Dr. Biology:  Even in Fahrenheit, that's what, 75 to 79 or something like that.

Bruce:  It's not a whole lot.

Dr. Biology:  No.

Bruce:  But, you get up into the temperate zone here, you're going to have these wild fluctuations. Maybe 28, 30 degrees or so centigrade.

Dr. Biology:  Forty‑eight degrees, I can tell you right now when you do that.

Bruce:  [laughs]

Dr. Biology:  If you do 20 degrees, you're going to be around 68 degrees Fahrenheit. Then, how cold maybe?

Bruce:  It depends on where you are in the Northern hemisphere, but you might get the coldest month mean temperature about minus seven or so.

Dr. Biology:  Right, that's 19 degrees Fahrenheit.

Bruce:  OK. You need a coat, you definitely do. By mean temperature in that coldest month, the average temperature each day can be colder or hotter. You can have drop down to pretty cold days within that cold month.

Dr. Biology:  Certainly below freezing.

Bruce:  You bet. The point is this that we have this wild fluctuation between summer and winter. It gets stronger and stronger as you move from the equator away into the north or to the south.

Both of these things change. As you mentioned, the variables. The heat and light coming in is one variable. How does that affect biodiversity? Or, as temperature seasonality increases as your biodiversity drops. Is that the cause?

Now, there's various explanations. For example, the heat and light hypothesis, idea might be that you have this luxuriant growth, so you have big populations. You can have big populations of things that would be rare. That allows for lots of different species to live together. There's one explanation.

Or, the seasonality explanation might be that when you get into northern areas, you have this wide range between summer and winter. You want more generalists. You want fewer kinds of things, but those things that are there can live in lots of different types of environment.

That means less species, even if you've got lots of individuals less species together. Those are the types of explanations people have. It's really hard to separate. It's really hard to figure out which might be the case.

We go to the ancient world where we may be able to find an answers and break this logjam and find a way of examining this. That's what I did for this project. I sampled insects in Costa Rica, in a lowland tropical jungle today. I sample insects is Massachusetts, in a temperate zone forest by a lake, and these are modern insects.

Then I sampled fossil insect community in British Columbia, Canada. This fossil community lived at a time in a upland, in this cool upland, where the average yearly temperature is about the same as Seattle today, or Portland, or Vancouver.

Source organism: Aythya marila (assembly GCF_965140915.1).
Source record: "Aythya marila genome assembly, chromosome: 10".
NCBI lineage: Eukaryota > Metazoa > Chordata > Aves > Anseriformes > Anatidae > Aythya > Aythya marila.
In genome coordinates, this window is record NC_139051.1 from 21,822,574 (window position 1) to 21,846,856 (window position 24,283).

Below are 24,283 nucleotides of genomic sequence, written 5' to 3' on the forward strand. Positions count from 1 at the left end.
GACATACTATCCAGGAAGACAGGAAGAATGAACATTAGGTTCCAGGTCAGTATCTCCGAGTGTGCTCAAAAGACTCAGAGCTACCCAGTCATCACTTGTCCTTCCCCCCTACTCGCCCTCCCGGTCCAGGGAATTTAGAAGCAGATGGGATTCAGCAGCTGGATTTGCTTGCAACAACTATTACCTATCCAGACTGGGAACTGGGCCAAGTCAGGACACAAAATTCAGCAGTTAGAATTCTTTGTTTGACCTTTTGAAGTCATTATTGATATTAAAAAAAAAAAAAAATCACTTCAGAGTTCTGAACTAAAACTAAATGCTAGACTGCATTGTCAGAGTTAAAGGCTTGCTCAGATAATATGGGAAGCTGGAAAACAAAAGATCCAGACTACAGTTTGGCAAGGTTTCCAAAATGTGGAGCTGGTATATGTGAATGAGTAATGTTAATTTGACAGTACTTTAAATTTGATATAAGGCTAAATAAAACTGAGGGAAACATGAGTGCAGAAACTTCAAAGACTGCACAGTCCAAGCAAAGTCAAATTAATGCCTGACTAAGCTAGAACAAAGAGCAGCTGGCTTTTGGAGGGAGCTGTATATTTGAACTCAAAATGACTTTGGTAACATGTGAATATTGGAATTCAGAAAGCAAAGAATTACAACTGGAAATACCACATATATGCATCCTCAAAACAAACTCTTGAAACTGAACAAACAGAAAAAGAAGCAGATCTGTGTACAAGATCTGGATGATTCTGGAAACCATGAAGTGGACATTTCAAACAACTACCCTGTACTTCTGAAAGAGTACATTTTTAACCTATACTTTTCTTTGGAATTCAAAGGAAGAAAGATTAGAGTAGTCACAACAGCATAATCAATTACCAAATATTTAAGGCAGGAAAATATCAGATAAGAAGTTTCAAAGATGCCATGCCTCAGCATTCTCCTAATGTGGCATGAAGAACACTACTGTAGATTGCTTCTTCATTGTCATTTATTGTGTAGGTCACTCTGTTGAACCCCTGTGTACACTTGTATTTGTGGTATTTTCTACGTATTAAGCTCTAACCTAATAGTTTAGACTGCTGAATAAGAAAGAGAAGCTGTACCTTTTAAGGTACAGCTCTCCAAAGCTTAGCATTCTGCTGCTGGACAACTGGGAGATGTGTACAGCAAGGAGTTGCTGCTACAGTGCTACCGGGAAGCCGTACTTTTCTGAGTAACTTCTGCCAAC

But the seasonality was extremely low. Very, very mild winters. You maybe didn't need a sweater. Of course that doesn't mean much sitting here in Arizona to say you didn't need a sweater, but if you have average temperature like Vancouver to say, "You didn't need a sweater in the winter," that's saying something.

What I wanted to know is, was the biodiversity of these insects like it is today in the temperate zone? The common factor would be the coolness of the fossil site and the modern temperate zone. Or, was the biodiversity high like it is in the modern tropics? Then the common factor would be the low seasonality. The fact that the summer and the winter are pretty different.

It was by having this third sample site that I could try and understand which of these two variables is associated with change and biodiversity.

Dr. Biology:  The answer?

Bruce:  To make a long story short, this is a big, long project.

Dr. Biology:  How many years did you spend on this?

Bruce:  That was about seven years, I think.

Dr. Biology:  I just want people to realize that you just didn't go out. It was something over night.

Bruce:  I had to collect massive amounts of insects in all of these places. I'd assigned them all to species level and work them up. It was a very fun project, but it was also a long time. That's science. [laughs]

What you're getting at the answer here is that the biodiversity in this temperate, coolish upland of ancient British Columbia was similar to that of a modern lowland tropical rain forest.

Dr. Biology:  There were a lot of different kinds of species.

Bruce:  It was tremendous numbers of species packed into these communities. This indicates this change in biodiversity we see across the globe today maybe associated more with stability, temperature seasonality, than with the heat and light of the tropics.